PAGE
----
Botanical nomenclature is the formal, scientific naming of plants. It is related to, but distinct from taxonomy. Plant taxonomy is concerned with grouping and classifying plants; botanical nomenclature then provides names for the results of this process. The starting point for modern botanical nomenclature is Linnaeus' Species Plantarum of 1753. Botanical nomenclature is governed by the International Code of Nomenclature for algae, fungi, and plants (ICN), which replaces the International Code of Botanical Nomenclature (ICBN). Fossil plants are also covered by the code of nomenclature.
Within the limits set by that code there is another set of rules, the International Code of Nomenclature for Cultivated Plants (ICNCP) which applies to plant cultivars that have been deliberately altered or selected by humans (see cultigen).
Botanical nomenclature has a long history, going back beyond the period when Latin was the scientific language throughout Europe, to Theophrastus (c. 370–287 BC), Dioscorides (c. 40 – 90 AD) and other Greek writers. Many of these works have come down to us in Latin translations. The principal Latin writer on botany was Pliny the Elder (23–79 AD). From Mediaeval times, Latin became the universal scientific language (lingua franca) in Europe. Most written plant knowledge was the property of monks, particularly Benedictine, and the purpose of those early herbals was primarily medicinal rather than plant science per se. It would require the invention of the printing press (1450) to make such information more widely available.
Leonhart Fuchs, a German physician and botanist is often considered the originator of Latin names for the rapidly increasing number of plants known to science. For instance he coined the name Digitalis in his De Historia Stirpium Commentarii Insignes (1542).
A key event was Linnaeus’ adoption of binomial names for plant species in his Species Plantarum (1753).
In the nineteenth century it became increasingly clear that there was a need for rules to govern scientific nomenclature, and initiatives were taken to refine the body of laws initiated by Linnaeus. These were published in successively more sophisticated editions. For plants, key dates are 1867 (lois de Candolle) and 1906 (International Rules of Botanical Nomenclature, 'Vienna Rules'). The most recent is the Shenzhen Code, adopted in 2018.
Another development was the insight into the delimitation of the concept of 'plant'. Gradually more and more groups of organisms are being recognised as being independent of plants. Nevertheless, the formal names of most of these organisms are governed by the (ICN), even today. Some protists that do not fit easily into either plant or animal categories are treated under either or both of the ICN and the ICZN. A separate Code was adopted to govern the nomenclature of Bacteria, the International Code of Nomenclature of Bacteria .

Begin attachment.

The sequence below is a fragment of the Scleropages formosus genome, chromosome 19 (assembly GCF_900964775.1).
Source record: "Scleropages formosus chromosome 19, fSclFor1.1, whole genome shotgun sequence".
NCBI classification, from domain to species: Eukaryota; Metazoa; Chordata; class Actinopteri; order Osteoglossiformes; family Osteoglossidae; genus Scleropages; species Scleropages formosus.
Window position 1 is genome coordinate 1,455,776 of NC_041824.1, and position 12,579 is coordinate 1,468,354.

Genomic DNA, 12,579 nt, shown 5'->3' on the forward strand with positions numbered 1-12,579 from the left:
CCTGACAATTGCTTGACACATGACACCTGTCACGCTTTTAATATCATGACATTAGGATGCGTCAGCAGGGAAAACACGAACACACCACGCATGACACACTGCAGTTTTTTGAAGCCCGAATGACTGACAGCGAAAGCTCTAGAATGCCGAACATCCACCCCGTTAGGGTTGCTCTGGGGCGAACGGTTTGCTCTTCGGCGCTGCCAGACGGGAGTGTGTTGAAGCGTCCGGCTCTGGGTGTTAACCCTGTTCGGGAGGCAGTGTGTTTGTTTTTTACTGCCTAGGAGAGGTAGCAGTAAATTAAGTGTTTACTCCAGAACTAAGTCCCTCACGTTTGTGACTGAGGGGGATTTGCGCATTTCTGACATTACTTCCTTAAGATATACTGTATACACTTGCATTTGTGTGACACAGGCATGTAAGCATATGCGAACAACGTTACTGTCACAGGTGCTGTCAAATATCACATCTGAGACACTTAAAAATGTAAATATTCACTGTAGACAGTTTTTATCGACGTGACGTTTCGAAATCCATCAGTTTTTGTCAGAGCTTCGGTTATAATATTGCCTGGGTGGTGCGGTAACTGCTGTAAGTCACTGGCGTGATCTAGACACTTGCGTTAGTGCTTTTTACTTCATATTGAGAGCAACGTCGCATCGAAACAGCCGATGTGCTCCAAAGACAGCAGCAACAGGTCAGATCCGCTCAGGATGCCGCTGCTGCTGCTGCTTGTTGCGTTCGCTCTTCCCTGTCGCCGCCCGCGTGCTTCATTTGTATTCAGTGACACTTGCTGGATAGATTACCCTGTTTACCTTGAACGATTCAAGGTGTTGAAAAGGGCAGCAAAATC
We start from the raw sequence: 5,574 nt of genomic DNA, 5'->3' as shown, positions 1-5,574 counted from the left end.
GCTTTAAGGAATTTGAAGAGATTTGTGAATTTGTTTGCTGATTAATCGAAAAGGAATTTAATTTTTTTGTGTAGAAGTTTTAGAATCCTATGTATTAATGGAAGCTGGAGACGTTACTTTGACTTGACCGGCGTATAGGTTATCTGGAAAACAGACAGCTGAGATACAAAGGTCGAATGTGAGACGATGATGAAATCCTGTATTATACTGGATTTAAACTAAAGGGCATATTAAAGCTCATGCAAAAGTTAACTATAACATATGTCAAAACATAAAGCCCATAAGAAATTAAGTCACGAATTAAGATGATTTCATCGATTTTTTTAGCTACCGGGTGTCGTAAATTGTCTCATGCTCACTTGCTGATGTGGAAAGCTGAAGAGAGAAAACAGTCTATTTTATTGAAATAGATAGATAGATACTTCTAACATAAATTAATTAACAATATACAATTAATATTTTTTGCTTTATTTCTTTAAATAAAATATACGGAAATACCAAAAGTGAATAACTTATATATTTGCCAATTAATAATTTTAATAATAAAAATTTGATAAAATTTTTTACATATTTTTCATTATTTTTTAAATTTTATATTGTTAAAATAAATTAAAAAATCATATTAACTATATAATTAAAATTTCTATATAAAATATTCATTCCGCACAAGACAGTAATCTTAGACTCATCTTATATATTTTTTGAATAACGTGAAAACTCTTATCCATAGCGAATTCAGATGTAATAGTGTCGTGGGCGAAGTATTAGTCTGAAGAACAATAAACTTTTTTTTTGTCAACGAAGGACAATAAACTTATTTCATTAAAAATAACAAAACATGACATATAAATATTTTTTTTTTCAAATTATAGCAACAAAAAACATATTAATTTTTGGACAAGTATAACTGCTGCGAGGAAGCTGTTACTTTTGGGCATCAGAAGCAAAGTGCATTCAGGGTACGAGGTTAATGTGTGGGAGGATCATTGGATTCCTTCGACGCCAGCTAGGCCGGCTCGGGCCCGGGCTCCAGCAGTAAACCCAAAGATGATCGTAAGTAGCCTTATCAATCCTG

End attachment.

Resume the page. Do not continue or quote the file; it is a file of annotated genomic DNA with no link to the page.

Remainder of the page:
Botanical nomenclature is closely linked to plant taxonomy, and botanical nomenclature serves plant taxonomy, but nevertheless botanical nomenclature is separate from plant taxonomy. Botanical nomenclature is merely the body of rules prescribing which name applies to that taxon (see correct name) and if a new name may (or must) be coined.
Plant taxonomy is an empirical science, a science that determines what constitutes a particular taxon (taxonomic grouping, plural: taxa): e.g. "What plants belong to this species?" and "What species belong to this genus?". The definition of the limits of a taxon is called its 'circumscription'. For a particular taxon, if two taxonomists agree exactly on its circumscription, rank and position (i.e. the higher rank in which it is included) then there is only one name which can apply under the ICN.Where they differ in opinion on any of these issues, one and the same plant may be placed in taxa with different names. As an example, consider Siehe's Glory-of-the-Snow, Chionodoxa siehei :
In summary, if a plant has different names or is placed in differently named taxa:
Various botanical databases such as Plants of the World Online and World Flora Online make determinations as to whether a name is accepted, eg accepted species. If a name is not accepted, it may be because the name is a synonym for a name that is already accepted, and is listed as such. Another term is ambiguous to denote a name that is not accepted because its separate existence cannot be reliably determined. For instance, specimens that are damaged, immature or the necessary information or expertise ids not available. This can lead to abundances, multiple published names for the same entity.